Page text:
Opening a window


In this tutorial, we will learn how to use SFML window package as a minimal windowing system, like SDL or GLUT.

Preparing the code

First, you have to include the header needed for the window package :

#include <SFML/Window.hpp>

This header is the only one needed, as it includes all other headers contained in the window package. This is the case for other packages too : if you want to use package xxx, you just have to include <SFML/xxx.hpp> header file.

Then, you have to define the well known main function :

int main()
    // Our code will go here

Or, if you want to get command-line arguments :

int main(int argc, char** argv)
    // Our code will go here

Under Windows operating systems, you may have created a "Windows Application" project, especially if don't want the console to show up. In such case, to avoid replacing main by WinMain, you can link with SFML_Main static library and keep a standard and portable main entry point.

Opening the window

The next step is to open a window. Windows in SFML are defined by the sf::Window class. This class provides some useful constructors to create directly our window. The interesting one here is the following :

sf::Window App(sf::VideoMode(800, 600, 32), "SFML Window");

Here we create a new variable named App, that will represent our new window. Let's explain the parameters :

If you want to create your window later, or recreate it with different parameters, you can use its Create function :

App.Create(sf::VideoMode(800, 600, 32), "SFML Window");

The constructors and Create functions also accept two optional additionnal parameters : the first one to have more control over the window's style, and the second to set more advanced graphics options ; we'll come back to this one in another tutorial, beginners usually don't have to care about it.
The style parameter can be a combination of the sf::Style flags, which are None, Titlebar, Resize, Close and Fullscreen. The default style is Resize | Close.

// This creates a fullscreen window
App.Create(sf::VideoMode(800, 600, 32), "SFML Window", sf::Style::Fullscreen);

Video modes

In the example above, we don't care about the video mode because we run in windowed mode ; any size will be ok. But if we'd like to run in fullscreen mode, only a few modes would be allowed. sf::VideoMode provides an interface for getting all supported video modes, with the two static functions GetModesCount and GetMode :

unsigned int VideoModesCount = sf::VideoMode::GetModesCount();
for (unsigned int i = 0; i < VideoModesCount; ++i)
    sf::VideoMode Mode = sf::VideoMode::GetMode(i);

    // Mode is a valid video mode

Note that video modes are ordered from highest to lowest, so that sf::VideoMode::GetMode(0) will always return the best video mode supported.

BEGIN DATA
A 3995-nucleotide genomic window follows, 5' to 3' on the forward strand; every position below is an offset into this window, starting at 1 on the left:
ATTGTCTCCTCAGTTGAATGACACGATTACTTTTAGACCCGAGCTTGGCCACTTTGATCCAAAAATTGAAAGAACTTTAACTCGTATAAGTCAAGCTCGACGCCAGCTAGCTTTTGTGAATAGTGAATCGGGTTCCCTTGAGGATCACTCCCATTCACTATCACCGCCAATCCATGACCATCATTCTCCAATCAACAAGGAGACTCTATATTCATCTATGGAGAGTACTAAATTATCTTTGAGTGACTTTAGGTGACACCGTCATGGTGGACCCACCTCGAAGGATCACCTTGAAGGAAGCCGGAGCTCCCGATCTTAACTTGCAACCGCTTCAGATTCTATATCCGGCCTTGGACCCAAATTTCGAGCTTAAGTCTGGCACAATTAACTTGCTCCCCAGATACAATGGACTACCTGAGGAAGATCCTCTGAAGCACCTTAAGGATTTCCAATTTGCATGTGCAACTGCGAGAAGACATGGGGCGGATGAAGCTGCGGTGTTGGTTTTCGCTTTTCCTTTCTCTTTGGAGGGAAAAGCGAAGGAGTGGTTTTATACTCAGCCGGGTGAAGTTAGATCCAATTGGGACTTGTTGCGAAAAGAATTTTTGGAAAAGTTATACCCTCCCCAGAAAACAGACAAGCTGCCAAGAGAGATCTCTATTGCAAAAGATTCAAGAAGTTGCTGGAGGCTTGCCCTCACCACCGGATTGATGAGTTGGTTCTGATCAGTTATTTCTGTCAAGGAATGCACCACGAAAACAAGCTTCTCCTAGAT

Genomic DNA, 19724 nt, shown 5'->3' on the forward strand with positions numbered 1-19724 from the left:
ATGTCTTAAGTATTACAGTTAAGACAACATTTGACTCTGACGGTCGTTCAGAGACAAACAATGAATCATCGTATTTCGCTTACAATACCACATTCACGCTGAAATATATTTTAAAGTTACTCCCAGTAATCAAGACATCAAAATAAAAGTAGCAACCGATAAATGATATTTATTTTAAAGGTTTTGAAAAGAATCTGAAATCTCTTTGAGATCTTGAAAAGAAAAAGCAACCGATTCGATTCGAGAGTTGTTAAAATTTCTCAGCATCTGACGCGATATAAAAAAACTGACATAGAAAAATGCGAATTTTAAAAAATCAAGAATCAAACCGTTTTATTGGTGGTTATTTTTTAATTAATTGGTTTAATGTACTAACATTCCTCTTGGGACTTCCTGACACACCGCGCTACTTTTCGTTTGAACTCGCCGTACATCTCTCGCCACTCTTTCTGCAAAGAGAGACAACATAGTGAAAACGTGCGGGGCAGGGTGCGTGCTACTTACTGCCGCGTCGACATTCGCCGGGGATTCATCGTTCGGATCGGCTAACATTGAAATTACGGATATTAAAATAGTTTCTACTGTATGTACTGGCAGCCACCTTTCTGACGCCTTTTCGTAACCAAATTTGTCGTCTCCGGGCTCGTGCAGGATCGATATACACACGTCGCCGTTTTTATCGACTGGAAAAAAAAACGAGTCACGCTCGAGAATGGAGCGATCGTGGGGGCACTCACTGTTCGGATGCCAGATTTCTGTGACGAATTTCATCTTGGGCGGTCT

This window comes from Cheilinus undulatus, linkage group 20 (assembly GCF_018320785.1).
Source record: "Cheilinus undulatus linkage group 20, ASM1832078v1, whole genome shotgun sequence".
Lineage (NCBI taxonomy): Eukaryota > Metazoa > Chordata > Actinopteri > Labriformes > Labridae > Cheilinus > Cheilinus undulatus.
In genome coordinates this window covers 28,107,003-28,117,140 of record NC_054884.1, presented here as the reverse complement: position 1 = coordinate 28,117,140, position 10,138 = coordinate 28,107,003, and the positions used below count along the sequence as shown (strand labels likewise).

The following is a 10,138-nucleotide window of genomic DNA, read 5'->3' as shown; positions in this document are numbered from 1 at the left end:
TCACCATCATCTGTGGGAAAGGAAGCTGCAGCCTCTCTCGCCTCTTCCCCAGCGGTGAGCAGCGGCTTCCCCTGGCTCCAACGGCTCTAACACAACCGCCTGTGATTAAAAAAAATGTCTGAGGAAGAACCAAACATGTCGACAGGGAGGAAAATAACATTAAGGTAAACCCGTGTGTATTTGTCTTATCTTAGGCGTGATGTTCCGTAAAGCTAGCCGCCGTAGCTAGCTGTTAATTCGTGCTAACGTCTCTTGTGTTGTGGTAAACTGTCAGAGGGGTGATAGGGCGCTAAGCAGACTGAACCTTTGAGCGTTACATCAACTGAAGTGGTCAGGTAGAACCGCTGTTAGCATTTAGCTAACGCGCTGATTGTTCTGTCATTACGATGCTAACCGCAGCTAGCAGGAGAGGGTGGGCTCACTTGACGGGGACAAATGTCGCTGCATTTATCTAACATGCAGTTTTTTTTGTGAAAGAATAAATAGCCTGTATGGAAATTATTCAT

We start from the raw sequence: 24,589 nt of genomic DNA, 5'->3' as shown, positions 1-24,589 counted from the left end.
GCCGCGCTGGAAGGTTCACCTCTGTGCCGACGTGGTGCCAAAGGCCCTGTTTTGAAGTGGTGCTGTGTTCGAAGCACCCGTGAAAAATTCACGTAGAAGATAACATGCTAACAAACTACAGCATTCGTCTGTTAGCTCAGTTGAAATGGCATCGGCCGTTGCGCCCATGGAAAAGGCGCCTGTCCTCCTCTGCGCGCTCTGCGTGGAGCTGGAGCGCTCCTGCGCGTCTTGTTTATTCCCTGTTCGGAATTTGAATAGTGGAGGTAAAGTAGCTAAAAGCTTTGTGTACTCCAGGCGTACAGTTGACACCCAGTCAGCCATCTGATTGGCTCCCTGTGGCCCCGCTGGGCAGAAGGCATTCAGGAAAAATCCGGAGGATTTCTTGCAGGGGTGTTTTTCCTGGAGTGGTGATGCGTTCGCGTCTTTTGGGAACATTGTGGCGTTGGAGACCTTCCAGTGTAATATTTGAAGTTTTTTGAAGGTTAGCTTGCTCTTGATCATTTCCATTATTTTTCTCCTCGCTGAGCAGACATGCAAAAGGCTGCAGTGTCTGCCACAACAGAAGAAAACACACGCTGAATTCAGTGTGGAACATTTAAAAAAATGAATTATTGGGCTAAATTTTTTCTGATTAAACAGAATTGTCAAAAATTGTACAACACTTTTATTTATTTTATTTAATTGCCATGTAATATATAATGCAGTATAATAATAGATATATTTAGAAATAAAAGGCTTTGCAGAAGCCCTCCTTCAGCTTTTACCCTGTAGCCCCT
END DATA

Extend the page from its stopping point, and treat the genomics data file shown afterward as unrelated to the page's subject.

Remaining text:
// Creating a fullscreen window with the best video mode supported
App.Create(sf::VideoMode::GetMode(0), "SFML Window", sf::Style::Fullscreen);

If you get video modes with the code above then they will all be valid, but there are cases where you get a video mode from somewhere else, a configuration file for example. In such case, you can check the validity of a mode with its function IsValid() :

sf::VideoMode Mode = ReadModeFromConfigFile();
if (!Mode.IsValid())
    // Error...

You can also get the current desktop video mode, with the GetDesktopMode function :

sf::VideoMode DesktopMode = sf::VideoMode::GetDesktopMode();

The main loop

Once our window has been created, we can enter the main loop :

bool Running = true;
while (Running)


To end the main loop and then close the application, you just have to set the variable Running to false. Typically this is done when the window is closed, or when the user presses a special key like escape ; we'll see how to catch these events in the next tutorial.

So far, our main loop only calls App.Display(). This is actually the only call needed to display the contents of our window to the screen. Call to Display should always happen once in the main loop, and be the last instruction, once everything else has been updated and drawn.
At this point, you may see anything on the screen (maybe black color, maybe not) as we don't draw anything into our window.

As you can see, there is no more code after the main loop : our window is correctly destroyed automatically when main function ends (clean-up is done in its destructor).
For those who never use EXIT_SUCCESS, it is just a constant defined to 0. To return an error you can use its sister EXIT_FAILURE instead of -1.


And that's it, with this code you have a complete minimal program that opens an SFML window. But we cannot stop our program yet... so let's jump to the next tutorial, to see how to catch events !